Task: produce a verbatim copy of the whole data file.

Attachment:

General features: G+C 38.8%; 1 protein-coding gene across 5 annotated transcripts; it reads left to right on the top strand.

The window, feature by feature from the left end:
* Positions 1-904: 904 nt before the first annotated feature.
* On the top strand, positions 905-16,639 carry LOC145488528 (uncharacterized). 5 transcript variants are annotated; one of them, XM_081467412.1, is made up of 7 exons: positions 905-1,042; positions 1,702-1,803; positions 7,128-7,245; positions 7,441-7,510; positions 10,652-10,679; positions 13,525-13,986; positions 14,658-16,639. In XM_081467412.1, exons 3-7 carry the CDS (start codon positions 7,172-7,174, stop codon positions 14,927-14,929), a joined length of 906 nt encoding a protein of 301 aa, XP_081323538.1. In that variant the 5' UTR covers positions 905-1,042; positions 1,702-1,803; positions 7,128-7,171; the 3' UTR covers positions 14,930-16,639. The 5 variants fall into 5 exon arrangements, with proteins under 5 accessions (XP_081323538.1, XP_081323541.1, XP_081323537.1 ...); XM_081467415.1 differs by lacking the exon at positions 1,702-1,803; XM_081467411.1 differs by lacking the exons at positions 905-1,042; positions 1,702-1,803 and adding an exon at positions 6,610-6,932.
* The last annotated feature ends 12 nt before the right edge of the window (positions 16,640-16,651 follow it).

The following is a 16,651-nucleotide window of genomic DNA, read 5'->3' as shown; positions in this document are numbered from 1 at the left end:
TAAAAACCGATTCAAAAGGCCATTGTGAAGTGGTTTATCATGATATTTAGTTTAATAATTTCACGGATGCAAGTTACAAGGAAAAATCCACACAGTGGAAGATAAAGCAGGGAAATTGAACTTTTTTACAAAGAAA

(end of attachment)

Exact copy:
General features: G+C 38.8%; 1 protein-coding gene across 5 annotated transcripts; it reads left to right on the top strand.

The window, feature by feature from the left end:
* Positions 1-904: 904 nt before the first annotated feature.
* On the top strand, positions 905-16,639 carry LOC145488528 (uncharacterized). 5 transcript variants are annotated; one of them, XM_081467412.1, is made up of 7 exons: positions 905-1,042; positions 1,702-1,803; positions 7,128-7,245; positions 7,441-7,510; positions 10,652-10,679; positions 13,525-13,986; positions 14,658-16,639. In XM_081467412.1, exons 3-7 carry the CDS (start codon positions 7,172-7,174, stop codon positions 14,927-14,929), a joined length of 906 nt encoding a protein of 301 aa, XP_081323538.1. In that variant the 5' UTR covers positions 905-1,042; positions 1,702-1,803; positions 7,128-7,171; the 3' UTR covers positions 14,930-16,639. The 5 variants fall into 5 exon arrangements, with proteins under 5 accessions (XP_081323538.1, XP_081323541.1, XP_081323537.1 ...); XM_081467415.1 differs by lacking the exon at positions 1,702-1,803; XM_081467411.1 differs by lacking the exons at positions 905-1,042; positions 1,702-1,803 and adding an exon at positions 6,610-6,932.
* The last annotated feature ends 12 nt before the right edge of the window (positions 16,640-16,651 follow it).

The following is a 16,651-nucleotide window of genomic DNA, read 5'->3' as shown; positions in this document are numbered from 1 at the left end:
TAAAAACCGATTCAAAAGGCCATTGTGAAGTGGTTTATCATGATATTTAGTTTAATAATTTCACGGATGCAAGTTACAAGGAAAAATCCACACAGTGGAAGATAAAGCAGGGAAATTGAACTTTTTTACAAAGAAA